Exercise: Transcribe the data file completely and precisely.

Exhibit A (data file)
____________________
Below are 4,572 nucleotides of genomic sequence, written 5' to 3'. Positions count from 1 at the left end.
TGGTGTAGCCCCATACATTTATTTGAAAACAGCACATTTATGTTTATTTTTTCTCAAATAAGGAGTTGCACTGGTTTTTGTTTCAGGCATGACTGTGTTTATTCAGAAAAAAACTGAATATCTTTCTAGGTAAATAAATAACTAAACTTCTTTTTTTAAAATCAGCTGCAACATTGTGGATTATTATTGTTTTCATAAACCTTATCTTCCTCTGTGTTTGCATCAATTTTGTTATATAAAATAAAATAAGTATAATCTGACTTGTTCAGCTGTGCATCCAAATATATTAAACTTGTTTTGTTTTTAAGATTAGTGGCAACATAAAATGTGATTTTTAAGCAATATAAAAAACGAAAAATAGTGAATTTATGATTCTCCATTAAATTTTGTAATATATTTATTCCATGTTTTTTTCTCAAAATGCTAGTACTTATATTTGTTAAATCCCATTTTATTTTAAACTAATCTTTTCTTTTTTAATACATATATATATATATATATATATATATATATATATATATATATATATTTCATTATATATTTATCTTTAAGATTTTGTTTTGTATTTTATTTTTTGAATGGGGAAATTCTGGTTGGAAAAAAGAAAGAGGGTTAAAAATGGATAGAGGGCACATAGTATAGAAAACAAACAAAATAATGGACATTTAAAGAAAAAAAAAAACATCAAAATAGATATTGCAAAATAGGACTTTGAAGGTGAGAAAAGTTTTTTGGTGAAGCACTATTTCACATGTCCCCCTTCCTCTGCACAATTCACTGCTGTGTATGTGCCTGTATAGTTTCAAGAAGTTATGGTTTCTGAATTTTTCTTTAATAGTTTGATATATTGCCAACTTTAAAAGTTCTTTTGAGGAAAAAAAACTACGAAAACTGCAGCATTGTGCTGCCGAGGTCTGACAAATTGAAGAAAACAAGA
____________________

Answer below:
Below are 4,572 nucleotides of genomic sequence, written 5' to 3'. Positions count from 1 at the left end.
TGGTGTAGCCCCATACATTTATTTGAAAACAGCACATTTATGTTTATTTTTTCTCAAATAAGGAGTTGCACTGGTTTTTGTTTCAGGCATGACTGTGTTTATTCAGAAAAAAACTGAATATCTTTCTAGGTAAATAAATAACTAAACTTCTTTTTTTAAAATCAGCTGCAACATTGTGGATTATTATTGTTTTCATAAACCTTATCTTCCTCTGTGTTTGCATCAATTTTGTTATATAAAATAAAATAAGTATAATCTGACTTGTTCAGCTGTGCATCCAAATATATTAAACTTGTTTTGTTTTTAAGATTAGTGGCAACATAAAATGTGATTTTTAAGCAATATAAAAAACGAAAAATAGTGAATTTATGATTCTCCATTAAATTTTGTAATATATTTATTCCATGTTTTTTTCTCAAAATGCTAGTACTTATATTTGTTAAATCCCATTTTATTTTAAACTAATCTTTTCTTTTTTAATACATATATATATATATATATATATATATATATATATATATATATATATTTCATTATATATTTATCTTTAAGATTTTGTTTTGTATTTTATTTTTTGAATGGGGAAATTCTGGTTGGAAAAAAGAAAGAGGGTTAAAAATGGATAGAGGGCACATAGTATAGAAAACAAACAAAATAATGGACATTTAAAGAAAAAAAAAAACATCAAAATAGATATTGCAAAATAGGACTTTGAAGGTGAGAAAAGTTTTTTGGTGAAGCACTATTTCACATGTCCCCCTTCCTCTGCACAATTCACTGCTGTGTATGTGCCTGTATAGTTTCAAGAAGTTATGGTTTCTGAATTTTTCTTTAATAGTTTGATATATTGCCAACTTTAAAAGTTCTTTTGAGGAAAAAAAACTACGAAAACTGCAGCATTGTGCTGCCGAGGTCTGACAAATTGAAGAAAACAAGA